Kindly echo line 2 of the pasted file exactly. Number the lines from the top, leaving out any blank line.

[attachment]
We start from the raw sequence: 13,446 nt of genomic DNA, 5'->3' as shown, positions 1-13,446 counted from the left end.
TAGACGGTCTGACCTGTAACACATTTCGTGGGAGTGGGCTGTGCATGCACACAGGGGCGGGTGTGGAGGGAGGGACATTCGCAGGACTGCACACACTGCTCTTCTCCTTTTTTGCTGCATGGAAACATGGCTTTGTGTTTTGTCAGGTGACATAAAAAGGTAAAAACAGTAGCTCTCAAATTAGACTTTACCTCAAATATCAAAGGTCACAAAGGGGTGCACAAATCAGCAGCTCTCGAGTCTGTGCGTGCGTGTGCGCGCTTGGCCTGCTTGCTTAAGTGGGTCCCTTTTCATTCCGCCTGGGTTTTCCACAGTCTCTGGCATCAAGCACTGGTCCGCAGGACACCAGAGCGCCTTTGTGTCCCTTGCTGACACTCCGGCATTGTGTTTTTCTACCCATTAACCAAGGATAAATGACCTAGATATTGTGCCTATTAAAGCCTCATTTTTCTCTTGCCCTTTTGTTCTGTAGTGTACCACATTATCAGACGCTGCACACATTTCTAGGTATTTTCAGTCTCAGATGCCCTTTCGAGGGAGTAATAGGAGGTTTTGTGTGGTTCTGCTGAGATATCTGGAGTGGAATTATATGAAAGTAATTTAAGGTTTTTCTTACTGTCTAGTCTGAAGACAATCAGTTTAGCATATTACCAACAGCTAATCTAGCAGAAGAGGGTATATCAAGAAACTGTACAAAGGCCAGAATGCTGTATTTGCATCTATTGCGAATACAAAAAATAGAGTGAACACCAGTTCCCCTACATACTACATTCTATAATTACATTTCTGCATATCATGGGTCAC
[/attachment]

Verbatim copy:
TAGACGGTCTGACCTGTAACACATTTCGTGGGAGTGGGCTGTGCATGCACACAGGGGCGGGTGTGGAGGGAGGGACATTCGCAGGACTGCACACACTGCTCTTCTCCTTTTTTGCTGCATGGAAACATGGCTTTGTGTTTTGTCAGGTGACATAAAAAGGTAAAAACAGTAGCTCTCAAATTAGACTTTACCTCAAATATCAAAGGTCACAAAGGGGTGCACAAATCAGCAGCTCTCGAGTCTGTGCGTGCGTGTGCGCGCTTGGCCTGCTTGCTTAAGTGGGTCCCTTTTCATTCCGCCTGGGTTTTCCACAGTCTCTGGCATCAAGCACTGGTCCGCAGGACACCAGAGCGCCTTTGTGTCCCTTGCTGACACTCCGGCATTGTGTTTTTCTACCCATTAACCAAGGATAAATGACCTAGATATTGTGCCTATTAAAGCCTCATTTTTCTCTTGCCCTTTTGTTCTGTAGTGTACCACATTATCAGACGCTGCACACATTTCTAGGTATTTTCAGTCTCAGATGCCCTTTCGAGGGAGTAATAGGAGGTTTTGTGTGGTTCTGCTGAGATATCTGGAGTGGAATTATATGAAAGTAATTTAAGGTTTTTCTTACTGTCTAGTCTGAAGACAATCAGTTTAGCATATTACCAACAGCTAATCTAGCAGAAGAGGGTATATCAAGAAACTGTACAAAGGCCAGAATGCTGTATTTGCATCTATTGCGAATACAAAAAATAGAGTGAACACCAGTTCCCCTACATACTACATTCTATAATTACATTTCTGCATATCATGGGTCAC